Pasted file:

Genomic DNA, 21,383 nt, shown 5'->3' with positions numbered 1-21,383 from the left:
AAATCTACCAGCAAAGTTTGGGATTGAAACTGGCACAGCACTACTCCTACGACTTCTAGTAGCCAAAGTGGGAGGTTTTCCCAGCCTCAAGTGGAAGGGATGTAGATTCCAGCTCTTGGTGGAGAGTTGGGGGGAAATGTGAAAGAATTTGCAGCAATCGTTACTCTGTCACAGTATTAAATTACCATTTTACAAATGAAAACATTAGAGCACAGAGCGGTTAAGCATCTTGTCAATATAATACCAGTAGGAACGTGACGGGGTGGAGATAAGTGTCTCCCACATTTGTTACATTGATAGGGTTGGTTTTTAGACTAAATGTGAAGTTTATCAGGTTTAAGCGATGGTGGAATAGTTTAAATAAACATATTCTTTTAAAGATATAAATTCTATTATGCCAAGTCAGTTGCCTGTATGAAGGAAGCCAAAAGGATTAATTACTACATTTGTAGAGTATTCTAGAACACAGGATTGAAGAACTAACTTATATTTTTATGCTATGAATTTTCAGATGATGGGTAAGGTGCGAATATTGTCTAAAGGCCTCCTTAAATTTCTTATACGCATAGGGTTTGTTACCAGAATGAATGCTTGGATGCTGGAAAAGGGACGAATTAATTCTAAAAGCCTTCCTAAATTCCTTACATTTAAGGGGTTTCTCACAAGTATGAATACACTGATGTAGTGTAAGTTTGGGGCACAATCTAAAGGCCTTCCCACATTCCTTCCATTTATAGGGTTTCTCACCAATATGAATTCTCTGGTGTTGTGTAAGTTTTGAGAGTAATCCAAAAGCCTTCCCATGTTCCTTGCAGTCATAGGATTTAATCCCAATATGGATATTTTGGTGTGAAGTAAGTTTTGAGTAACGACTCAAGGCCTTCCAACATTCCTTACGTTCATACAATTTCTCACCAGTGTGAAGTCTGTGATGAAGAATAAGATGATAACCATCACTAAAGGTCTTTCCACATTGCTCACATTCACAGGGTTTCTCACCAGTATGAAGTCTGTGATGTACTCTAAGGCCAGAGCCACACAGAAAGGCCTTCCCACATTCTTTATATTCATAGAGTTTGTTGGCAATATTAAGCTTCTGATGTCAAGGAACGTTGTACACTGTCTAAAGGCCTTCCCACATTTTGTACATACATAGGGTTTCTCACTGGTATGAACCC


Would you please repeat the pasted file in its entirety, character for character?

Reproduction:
Genomic DNA, 21,383 nt, shown 5'->3' with positions numbered 1-21,383 from the left:
AAATCTACCAGCAAAGTTTGGGATTGAAACTGGCACAGCACTACTCCTACGACTTCTAGTAGCCAAAGTGGGAGGTTTTCCCAGCCTCAAGTGGAAGGGATGTAGATTCCAGCTCTTGGTGGAGAGTTGGGGGGAAATGTGAAAGAATTTGCAGCAATCGTTACTCTGTCACAGTATTAAATTACCATTTTACAAATGAAAACATTAGAGCACAGAGCGGTTAAGCATCTTGTCAATATAATACCAGTAGGAACGTGACGGGGTGGAGATAAGTGTCTCCCACATTTGTTACATTGATAGGGTTGGTTTTTAGACTAAATGTGAAGTTTATCAGGTTTAAGCGATGGTGGAATAGTTTAAATAAACATATTCTTTTAAAGATATAAATTCTATTATGCCAAGTCAGTTGCCTGTATGAAGGAAGCCAAAAGGATTAATTACTACATTTGTAGAGTATTCTAGAACACAGGATTGAAGAACTAACTTATATTTTTATGCTATGAATTTTCAGATGATGGGTAAGGTGCGAATATTGTCTAAAGGCCTCCTTAAATTTCTTATACGCATAGGGTTTGTTACCAGAATGAATGCTTGGATGCTGGAAAAGGGACGAATTAATTCTAAAAGCCTTCCTAAATTCCTTACATTTAAGGGGTTTCTCACAAGTATGAATACACTGATGTAGTGTAAGTTTGGGGCACAATCTAAAGGCCTTCCCACATTCCTTCCATTTATAGGGTTTCTCACCAATATGAATTCTCTGGTGTTGTGTAAGTTTTGAGAGTAATCCAAAAGCCTTCCCATGTTCCTTGCAGTCATAGGATTTAATCCCAATATGGATATTTTGGTGTGAAGTAAGTTTTGAGTAACGACTCAAGGCCTTCCAACATTCCTTACGTTCATACAATTTCTCACCAGTGTGAAGTCTGTGATGAAGAATAAGATGATAACCATCACTAAAGGTCTTTCCACATTGCTCACATTCACAGGGTTTCTCACCAGTATGAAGTCTGTGATGTACTCTAAGGCCAGAGCCACACAGAAAGGCCTTCCCACATTCTTTATATTCATAGAGTTTGTTGGCAATATTAAGCTTCTGATGTCAAGGAACGTTGTACACTGTCTAAAGGCCTTCCCACATTTTGTACATACATAGGGTTTCTCACTGGTATGAACCC